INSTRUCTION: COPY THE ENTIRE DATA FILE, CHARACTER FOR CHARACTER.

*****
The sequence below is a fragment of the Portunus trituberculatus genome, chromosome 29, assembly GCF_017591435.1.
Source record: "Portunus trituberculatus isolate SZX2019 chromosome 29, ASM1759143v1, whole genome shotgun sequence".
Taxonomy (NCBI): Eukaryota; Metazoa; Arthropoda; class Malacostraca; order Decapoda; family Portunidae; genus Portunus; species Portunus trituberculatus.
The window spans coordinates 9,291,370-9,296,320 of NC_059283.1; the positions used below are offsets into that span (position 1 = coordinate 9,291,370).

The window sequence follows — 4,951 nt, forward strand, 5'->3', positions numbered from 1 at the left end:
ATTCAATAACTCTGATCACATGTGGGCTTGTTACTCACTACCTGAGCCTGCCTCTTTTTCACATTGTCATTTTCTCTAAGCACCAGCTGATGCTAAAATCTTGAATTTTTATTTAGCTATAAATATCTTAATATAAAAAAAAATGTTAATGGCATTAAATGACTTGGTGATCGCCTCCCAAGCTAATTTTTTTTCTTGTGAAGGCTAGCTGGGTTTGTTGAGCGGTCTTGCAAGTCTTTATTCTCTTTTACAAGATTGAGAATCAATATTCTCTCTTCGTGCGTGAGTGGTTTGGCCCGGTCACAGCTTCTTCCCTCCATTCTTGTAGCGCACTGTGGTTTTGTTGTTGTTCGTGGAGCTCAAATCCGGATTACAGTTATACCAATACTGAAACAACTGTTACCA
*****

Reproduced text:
The sequence below is a fragment of the Portunus trituberculatus genome, chromosome 29, assembly GCF_017591435.1.
Source record: "Portunus trituberculatus isolate SZX2019 chromosome 29, ASM1759143v1, whole genome shotgun sequence".
Taxonomy (NCBI): Eukaryota; Metazoa; Arthropoda; class Malacostraca; order Decapoda; family Portunidae; genus Portunus; species Portunus trituberculatus.
The window spans coordinates 9,291,370-9,296,320 of NC_059283.1; the positions used below are offsets into that span (position 1 = coordinate 9,291,370).

The window sequence follows — 4,951 nt, forward strand, 5'->3', positions numbered from 1 at the left end:
ATTCAATAACTCTGATCACATGTGGGCTTGTTACTCACTACCTGAGCCTGCCTCTTTTTCACATTGTCATTTTCTCTAAGCACCAGCTGATGCTAAAATCTTGAATTTTTATTTAGCTATAAATATCTTAATATAAAAAAAAATGTTAATGGCATTAAATGACTTGGTGATCGCCTCCCAAGCTAATTTTTTTTCTTGTGAAGGCTAGCTGGGTTTGTTGAGCGGTCTTGCAAGTCTTTATTCTCTTTTACAAGATTGAGAATCAATATTCTCTCTTCGTGCGTGAGTGGTTTGGCCCGGTCACAGCTTCTTCCCTCCATTCTTGTAGCGCACTGTGGTTTTGTTGTTGTTCGTGGAGCTCAAATCCGGATTACAGTTATACCAATACTGAAACAACTGTTACCA